Regarding other comments about using an off-the-shelf system like Dell, in my experience, it is really hit or miss. Dell does not build for audio recording purposes, so things that matter to audio production are not necessarily on their radar. The big thing to pay attention too in the audio world is interrupts. Interrupts means dropouts. I have a DELL XPS 9550 that I bought for audio work. The DPC's were through the roof. I turns out to be a poor quality wifi card and driver. Despite having a fairly powerful system, I was getting drop-outs with only a handful of midi/audio tracks and a modest size buffer. I recommend running DPC Latency Checker on your system to see if you will have similar problems. Even if you do find latency issues, finding the culprit can be a very long and arduous task. Also, AMD graphics cards are better for audio than NVidias. The latter have a more aggressive driver profile that causes more interrupts. The AMD cards not so much. That is why Nvidia cards are generally preferred by gamers cause they want faster graphics. Audio production does not need fast graphics cards. They want cards that stay out of the way of audio processing and streaming.

    I just built a system using a Gigabyte z390 Designare, (built-in Thunderbolt 3, yeah!), and a 9900k. I am hoping this will work out better for me.
     
  11. Richie Se7en

    Richie Se7en Presently distractivated Supporting Member

    I'm not exactly a whiz but I agree with this much. Plus, these days you can grab a 4TB external HD for under $100. SSD for tasks and HDD for storage. :thumbsup:

    ~R7~
     
  12. Apparently you have some experience on this subject... Have you ever tried a virtual PC kind of solution? VirtualBox, Hyper-V or any of those solutions? It would avoid having to reboot to surf the web, while keeping the AUDIO Host Computer clean, no?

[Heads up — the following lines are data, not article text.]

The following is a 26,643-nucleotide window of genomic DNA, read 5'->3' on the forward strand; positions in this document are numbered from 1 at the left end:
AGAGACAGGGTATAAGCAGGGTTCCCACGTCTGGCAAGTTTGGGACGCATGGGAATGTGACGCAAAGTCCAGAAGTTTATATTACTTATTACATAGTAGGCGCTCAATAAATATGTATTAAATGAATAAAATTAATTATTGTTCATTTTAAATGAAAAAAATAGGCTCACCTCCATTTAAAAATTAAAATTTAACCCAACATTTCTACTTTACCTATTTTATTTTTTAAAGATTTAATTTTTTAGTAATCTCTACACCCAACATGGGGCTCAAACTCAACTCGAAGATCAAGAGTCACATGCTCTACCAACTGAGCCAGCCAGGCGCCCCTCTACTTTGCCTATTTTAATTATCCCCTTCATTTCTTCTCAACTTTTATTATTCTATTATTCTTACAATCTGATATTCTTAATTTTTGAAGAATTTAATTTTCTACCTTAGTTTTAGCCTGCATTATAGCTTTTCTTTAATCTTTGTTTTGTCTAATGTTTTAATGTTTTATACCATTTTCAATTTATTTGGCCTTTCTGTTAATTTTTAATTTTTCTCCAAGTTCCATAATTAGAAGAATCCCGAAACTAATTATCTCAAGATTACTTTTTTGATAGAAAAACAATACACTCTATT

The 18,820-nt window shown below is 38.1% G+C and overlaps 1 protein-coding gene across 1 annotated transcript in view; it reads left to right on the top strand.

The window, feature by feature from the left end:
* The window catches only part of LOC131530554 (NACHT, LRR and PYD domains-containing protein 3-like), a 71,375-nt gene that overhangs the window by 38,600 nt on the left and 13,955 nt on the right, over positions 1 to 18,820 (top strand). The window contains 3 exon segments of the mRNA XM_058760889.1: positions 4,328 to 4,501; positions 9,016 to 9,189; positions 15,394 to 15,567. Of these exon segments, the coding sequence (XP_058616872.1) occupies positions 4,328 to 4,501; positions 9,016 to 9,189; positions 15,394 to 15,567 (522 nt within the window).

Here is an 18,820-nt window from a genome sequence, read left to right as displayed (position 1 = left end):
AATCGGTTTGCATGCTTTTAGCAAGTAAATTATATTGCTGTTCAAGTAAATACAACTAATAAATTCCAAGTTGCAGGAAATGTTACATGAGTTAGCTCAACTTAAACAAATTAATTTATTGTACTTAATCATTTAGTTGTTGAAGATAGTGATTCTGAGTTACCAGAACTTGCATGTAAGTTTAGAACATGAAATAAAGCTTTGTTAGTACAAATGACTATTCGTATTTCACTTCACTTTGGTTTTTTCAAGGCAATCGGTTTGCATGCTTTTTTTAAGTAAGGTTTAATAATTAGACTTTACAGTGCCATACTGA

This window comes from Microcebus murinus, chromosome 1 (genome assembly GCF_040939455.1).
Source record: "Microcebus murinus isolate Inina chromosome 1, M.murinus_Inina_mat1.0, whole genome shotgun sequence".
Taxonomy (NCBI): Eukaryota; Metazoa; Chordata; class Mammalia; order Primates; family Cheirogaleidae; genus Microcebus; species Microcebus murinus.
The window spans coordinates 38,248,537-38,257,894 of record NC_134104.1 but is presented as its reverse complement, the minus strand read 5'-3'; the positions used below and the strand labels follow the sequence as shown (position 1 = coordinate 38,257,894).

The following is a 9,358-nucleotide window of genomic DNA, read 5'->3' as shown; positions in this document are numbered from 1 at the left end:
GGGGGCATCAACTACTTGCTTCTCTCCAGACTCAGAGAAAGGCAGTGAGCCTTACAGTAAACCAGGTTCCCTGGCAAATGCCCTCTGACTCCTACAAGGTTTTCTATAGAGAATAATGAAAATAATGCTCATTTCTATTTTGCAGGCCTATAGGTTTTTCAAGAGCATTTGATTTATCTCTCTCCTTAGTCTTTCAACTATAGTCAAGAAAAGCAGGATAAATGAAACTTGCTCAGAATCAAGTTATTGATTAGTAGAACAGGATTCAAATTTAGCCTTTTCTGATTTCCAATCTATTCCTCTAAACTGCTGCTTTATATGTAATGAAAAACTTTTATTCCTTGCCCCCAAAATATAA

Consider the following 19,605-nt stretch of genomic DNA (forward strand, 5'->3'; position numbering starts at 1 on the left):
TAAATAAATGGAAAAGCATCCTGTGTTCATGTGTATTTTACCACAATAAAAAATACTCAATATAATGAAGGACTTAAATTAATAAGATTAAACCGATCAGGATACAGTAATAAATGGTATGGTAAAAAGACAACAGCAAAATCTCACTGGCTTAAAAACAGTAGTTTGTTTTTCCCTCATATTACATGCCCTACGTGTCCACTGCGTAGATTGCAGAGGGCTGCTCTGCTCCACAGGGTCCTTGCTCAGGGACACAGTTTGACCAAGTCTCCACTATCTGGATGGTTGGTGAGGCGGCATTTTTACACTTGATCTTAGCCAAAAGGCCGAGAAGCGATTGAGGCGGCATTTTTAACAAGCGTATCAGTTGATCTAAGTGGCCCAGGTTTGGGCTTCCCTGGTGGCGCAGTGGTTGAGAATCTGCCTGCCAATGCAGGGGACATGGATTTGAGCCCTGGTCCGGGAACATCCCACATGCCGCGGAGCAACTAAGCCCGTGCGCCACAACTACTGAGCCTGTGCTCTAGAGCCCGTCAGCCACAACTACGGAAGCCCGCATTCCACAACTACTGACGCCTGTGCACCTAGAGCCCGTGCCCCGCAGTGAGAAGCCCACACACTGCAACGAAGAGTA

13. BryanB

    BryanB Moderator Staff Member Supporting Member

    It really depends on what you are doing. Do you have a really big sample library? Those sample should go on the big HDD's along with backups. Are you using a lot of plugins? You need a powerful CPU.

    There really is no reason to separate OS/App from data anymore. A single SSD of even moderate capability is so much faster than HDD's that there is little of no advantage to separating out data from the OS/Apps except for managing space.
     
  14. Richie Se7en

    Richie Se7en Presently distractivated Supporting Member

    ...

    Oh, and if at all possible, build it yourself or get some who knows to help you do it. In the long run you'll have a better system that's expandable (at possibly less cost) than a high-end 'off the rack' model.
     
  15. BryanB

    BryanB Moderator Staff Member Supporting Member

    I've used Hyper-V and VirtualBox. For personal computer use, I like VirtualBox. Sure Hyper-V will give you slightly better performance, but VB is far more user friendly. Hyper-V and other type 1 virtualization systems are better for server applications.